JOPLIN, MO – As Pride Month comes to an end, an area resource makes its return to Joplin. We’re talking about JOMOEQ.
Yes, the group is meant to act as a safe space for LGBTQ+ youth, young adults, and allies.
The process of coming out to people is one of the hardest things LGBTQ+ people have to do in their lives.
So it makes resources like this so important, to make sure everyone, no matter their identity, know they’re not alone.
“Crippling anxiety for days ahead of time, thinking ‘It’s coming, I know I need to do this. It’s going to make me feel better in the end I’m sure.'” Says Loni Smith, JOMO Pride.
“And the moment before I told her it was one of those, you know you take a deep breath and you just do it.” Says Smith.
How do you tell someone something that could change their opinion of you forever?
People of all ages make the brave choice to “come out” to the world every day.
“My daughter’s 13, she’s in middle school and she’s come home and told me that there’s kids that are out at her school that are, 12, 13, 14 years old.” Says Smith.
While some are lucky enough to have a supportive response, sometimes it’s impossible to escape other obstacles.
“I didn’t have to physically come out and tell my parents, they basically knew, my mom obviously being more receptive than my father at the time.” Says Ron Burch, JOMO Pride Co-Chair.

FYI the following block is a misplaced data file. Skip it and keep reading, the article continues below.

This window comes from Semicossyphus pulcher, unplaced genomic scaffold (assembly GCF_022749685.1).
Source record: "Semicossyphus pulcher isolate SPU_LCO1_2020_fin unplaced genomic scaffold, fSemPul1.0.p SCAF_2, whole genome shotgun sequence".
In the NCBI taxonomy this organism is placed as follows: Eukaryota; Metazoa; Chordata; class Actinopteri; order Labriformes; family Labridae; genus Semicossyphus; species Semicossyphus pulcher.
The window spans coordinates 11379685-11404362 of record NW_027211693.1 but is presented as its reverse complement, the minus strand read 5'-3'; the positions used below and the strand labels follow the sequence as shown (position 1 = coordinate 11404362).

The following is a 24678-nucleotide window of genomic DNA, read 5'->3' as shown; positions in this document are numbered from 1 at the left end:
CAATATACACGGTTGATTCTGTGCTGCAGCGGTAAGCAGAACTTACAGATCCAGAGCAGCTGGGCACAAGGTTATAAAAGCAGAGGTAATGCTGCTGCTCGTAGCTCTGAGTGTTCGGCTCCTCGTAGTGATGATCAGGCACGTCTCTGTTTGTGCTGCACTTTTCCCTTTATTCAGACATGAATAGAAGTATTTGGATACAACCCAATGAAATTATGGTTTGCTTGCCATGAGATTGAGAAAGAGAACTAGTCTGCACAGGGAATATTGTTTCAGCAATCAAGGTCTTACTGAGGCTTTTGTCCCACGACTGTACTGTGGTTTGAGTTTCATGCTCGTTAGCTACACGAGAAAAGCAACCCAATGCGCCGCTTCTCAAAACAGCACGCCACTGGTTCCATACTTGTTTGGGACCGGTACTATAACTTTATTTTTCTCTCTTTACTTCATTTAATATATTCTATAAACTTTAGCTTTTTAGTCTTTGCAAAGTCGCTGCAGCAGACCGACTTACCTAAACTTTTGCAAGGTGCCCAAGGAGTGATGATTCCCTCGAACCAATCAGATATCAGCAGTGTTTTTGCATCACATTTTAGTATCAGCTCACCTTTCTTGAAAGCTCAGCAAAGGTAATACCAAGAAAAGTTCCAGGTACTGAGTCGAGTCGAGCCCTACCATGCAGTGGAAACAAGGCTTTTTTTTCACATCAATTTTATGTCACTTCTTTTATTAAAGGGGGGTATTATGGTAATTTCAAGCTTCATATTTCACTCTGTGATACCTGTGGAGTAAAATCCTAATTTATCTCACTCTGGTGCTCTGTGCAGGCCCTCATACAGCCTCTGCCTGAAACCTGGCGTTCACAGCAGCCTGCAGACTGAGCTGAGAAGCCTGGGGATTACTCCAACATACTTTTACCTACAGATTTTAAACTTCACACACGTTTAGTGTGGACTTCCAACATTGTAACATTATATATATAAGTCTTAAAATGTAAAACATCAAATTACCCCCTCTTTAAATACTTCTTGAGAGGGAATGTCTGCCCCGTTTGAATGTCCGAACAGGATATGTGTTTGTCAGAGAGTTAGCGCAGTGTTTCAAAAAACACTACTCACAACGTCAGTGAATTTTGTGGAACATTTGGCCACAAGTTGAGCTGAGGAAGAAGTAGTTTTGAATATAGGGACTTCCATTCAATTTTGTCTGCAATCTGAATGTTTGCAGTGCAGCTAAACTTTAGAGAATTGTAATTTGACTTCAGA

“I didn’t come out as identifying as LGBTQ until I was 26 years-old.” Says Tim Shepard, US Senate Candidate.
“Unfortunately the organization that I was a part of, the institution disagreed with my interpretation of what God is love means and they fired me.” Says Shepard.
Other times people are forced to come out before they’re ready.
“I told my mom, I asked her not to say anything to anybody, she told everybody… And then my phone was blowing up from all of her friends, the rest of my family, my siblings calling me saying ‘What’s going on, mom’s telling us you’re a lesbian.'” Says Smith.
Throughout this turmoil, it leaves an entire community at risk.
“The leading cause of death for ages 10 to 25 is suicide and LGBTQ individuals have a much higher rate than heterosexual individuals.” Says Natalie & Sadie Murray, JOMOEQ.
“My best friend from 3rd grade… He committed suicide, because of a lot of internalized messaging he was receiving and bullying.” Says Shepard.
However, the world is changing.
Organizations like JOMOEQ are gathering, helping people explore their gender, their sexuality, and who they are as a person.
“This is going to help prevent that from happening, to give each other hope and family.” Says Natalie & Sadie Murray.
And not rushing the experience, making sure everyone is in a safe place before coming out.
“You should do things at your own pace… You’re not entitled to be true to anyone else aside from yourself.” Says Burch.
“Nobody should have any control over, that is your story to tell, and you wait until your ready.” Says Smith.
We have a link below to JOMOEW’s Facebook page for anyone interested in going to a meeting.
Every person we’ve talked to during this wants to make sure no one feels forced to coming out.
The most important thing is making sure you’re safe and have a support system in place no matter what happens.